The Fresh Loaf

News & Information for Amateur Bakers and Artisan Bread Enthusiasts

Frozen mash

sam's picture
sam

Frozen mash

Hello,

Per ananda's recommendations (which I may not have followed perfectly), a couple days ago I made a mash at 65C / 149F for 3 hrs, which tasted very good, better than a mash at 73.5C for 3 hrs.   Then I froze the 65C mash for 2 days, because I had to leave town.   Tonight I thawed it, and it still tasted as sweet as it did when I made it.

Cheers.

Hey Andy, my books are still in transit, but I read online about a stepped escalation of temps, such as:   begin at 60C and escalate to 70C over the course of 3-4 hrs.    Do you think that matters for flavor?   I have not run all of the potential variations...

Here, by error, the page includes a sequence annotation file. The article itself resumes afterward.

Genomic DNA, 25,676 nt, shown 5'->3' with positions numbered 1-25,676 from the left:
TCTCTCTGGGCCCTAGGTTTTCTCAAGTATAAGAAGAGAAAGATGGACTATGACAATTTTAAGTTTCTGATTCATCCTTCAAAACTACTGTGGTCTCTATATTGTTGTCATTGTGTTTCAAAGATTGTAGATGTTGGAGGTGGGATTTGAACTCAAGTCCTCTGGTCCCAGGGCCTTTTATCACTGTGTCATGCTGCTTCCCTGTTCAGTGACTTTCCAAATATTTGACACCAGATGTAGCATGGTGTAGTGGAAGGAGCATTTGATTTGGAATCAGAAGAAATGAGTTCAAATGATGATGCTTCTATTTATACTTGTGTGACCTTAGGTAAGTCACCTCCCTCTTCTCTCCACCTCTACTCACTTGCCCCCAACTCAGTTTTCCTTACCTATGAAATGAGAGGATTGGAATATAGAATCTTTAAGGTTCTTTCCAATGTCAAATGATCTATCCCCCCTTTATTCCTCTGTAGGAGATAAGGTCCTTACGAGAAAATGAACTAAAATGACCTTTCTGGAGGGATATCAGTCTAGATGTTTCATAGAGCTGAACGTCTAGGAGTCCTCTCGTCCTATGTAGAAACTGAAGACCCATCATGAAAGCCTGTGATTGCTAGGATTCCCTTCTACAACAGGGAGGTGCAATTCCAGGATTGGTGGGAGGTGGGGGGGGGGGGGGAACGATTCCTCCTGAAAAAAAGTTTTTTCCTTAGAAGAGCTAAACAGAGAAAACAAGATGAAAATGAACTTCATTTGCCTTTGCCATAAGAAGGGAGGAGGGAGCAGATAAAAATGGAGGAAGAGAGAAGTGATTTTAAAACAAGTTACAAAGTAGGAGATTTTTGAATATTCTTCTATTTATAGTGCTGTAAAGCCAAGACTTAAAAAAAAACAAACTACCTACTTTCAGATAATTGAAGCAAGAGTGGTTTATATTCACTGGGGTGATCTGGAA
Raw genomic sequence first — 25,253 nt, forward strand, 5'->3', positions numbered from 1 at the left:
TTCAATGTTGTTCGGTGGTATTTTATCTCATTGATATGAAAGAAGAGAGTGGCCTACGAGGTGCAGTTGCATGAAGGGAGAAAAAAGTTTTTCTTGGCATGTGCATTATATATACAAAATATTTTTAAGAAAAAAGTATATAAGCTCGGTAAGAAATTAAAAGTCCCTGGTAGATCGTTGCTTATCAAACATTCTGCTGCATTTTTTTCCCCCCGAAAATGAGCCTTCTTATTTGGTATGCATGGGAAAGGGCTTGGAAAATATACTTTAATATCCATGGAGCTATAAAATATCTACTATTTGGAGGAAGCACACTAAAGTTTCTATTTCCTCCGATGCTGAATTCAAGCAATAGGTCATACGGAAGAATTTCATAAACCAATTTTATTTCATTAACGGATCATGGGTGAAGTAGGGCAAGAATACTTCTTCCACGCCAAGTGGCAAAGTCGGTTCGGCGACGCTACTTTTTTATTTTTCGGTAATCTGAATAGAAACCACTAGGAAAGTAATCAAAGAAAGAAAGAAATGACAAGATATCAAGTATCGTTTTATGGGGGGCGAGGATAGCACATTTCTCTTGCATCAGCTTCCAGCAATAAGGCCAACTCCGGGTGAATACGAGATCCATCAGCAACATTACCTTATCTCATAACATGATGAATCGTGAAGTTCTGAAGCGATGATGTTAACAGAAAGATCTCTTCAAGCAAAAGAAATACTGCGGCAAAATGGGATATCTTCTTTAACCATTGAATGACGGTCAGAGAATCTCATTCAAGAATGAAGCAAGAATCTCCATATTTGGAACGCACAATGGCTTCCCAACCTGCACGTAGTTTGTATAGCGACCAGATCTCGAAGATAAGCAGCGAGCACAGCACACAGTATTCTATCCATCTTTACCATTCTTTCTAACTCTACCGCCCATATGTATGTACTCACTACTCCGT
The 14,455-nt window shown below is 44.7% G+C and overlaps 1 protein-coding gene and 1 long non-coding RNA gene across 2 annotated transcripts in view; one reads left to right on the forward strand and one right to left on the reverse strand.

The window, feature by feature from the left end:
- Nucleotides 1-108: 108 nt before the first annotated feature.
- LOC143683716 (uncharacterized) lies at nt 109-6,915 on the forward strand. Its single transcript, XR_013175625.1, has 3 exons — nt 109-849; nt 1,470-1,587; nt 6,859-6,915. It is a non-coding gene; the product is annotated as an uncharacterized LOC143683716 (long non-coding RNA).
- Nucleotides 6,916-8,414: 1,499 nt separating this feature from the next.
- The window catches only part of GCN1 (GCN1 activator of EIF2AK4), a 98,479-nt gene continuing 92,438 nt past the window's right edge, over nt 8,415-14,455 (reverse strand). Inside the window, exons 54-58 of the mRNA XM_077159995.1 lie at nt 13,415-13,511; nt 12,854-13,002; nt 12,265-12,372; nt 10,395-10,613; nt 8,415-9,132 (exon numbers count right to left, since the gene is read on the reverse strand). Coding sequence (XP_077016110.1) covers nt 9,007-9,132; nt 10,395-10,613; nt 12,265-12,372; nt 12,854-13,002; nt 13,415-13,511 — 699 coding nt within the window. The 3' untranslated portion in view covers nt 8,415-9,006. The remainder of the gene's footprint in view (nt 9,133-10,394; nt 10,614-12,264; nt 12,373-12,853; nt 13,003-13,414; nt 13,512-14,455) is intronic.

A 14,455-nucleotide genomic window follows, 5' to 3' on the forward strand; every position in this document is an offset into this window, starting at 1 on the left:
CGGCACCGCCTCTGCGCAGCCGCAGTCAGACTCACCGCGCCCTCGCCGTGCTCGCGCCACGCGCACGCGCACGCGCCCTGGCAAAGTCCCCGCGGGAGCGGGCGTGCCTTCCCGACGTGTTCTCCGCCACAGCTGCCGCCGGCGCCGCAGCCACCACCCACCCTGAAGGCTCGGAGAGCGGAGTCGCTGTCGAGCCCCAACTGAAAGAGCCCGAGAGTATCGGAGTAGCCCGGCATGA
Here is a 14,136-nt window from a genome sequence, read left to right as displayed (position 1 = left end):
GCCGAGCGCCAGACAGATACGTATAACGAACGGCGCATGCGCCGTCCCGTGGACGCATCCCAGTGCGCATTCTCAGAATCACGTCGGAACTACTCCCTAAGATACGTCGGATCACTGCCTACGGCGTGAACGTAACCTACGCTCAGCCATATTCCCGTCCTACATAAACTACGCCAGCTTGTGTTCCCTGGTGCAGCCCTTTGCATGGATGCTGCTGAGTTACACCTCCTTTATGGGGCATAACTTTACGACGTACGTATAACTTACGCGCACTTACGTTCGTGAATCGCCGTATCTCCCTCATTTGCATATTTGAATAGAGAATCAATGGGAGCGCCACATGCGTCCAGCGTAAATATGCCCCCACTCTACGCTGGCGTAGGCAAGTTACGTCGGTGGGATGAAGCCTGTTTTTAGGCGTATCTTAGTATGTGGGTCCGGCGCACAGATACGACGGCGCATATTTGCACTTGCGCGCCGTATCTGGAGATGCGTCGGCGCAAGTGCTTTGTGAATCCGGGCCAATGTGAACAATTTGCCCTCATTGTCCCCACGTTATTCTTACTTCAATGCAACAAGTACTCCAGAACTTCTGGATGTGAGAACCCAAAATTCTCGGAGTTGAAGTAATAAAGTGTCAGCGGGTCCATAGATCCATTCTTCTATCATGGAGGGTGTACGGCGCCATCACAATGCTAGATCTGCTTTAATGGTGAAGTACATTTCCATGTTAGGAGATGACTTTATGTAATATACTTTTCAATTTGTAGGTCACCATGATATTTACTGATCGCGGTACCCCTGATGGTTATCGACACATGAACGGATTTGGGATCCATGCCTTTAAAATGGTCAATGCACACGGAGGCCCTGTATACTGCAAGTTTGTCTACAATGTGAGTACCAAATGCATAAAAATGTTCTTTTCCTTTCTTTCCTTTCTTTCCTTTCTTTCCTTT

sam's picture
sam

Hello,

Of course, your mileage-may-vary (or kilometer), but so far, I measure I lose about 20% water to evaporation in the mashes.  

Unless I stir the mash every 30 minutes, a skin will form on the top.  I don't like the skin forming.  I don't know why, but I don't.  So that means I must remove the lid to stir, which makes a lot of steam + water release into the air.

Which is fine, I end up with about 80% of the original weight, so far...

-gvz

 

 

ehanner's picture
ehanner

gvz,

I'm sure you have mentioned this before but remind me what you are mashing? I presume you are using rye berries/chops/flour? That's my usual combination when I get into 100% Rye mode.

Eric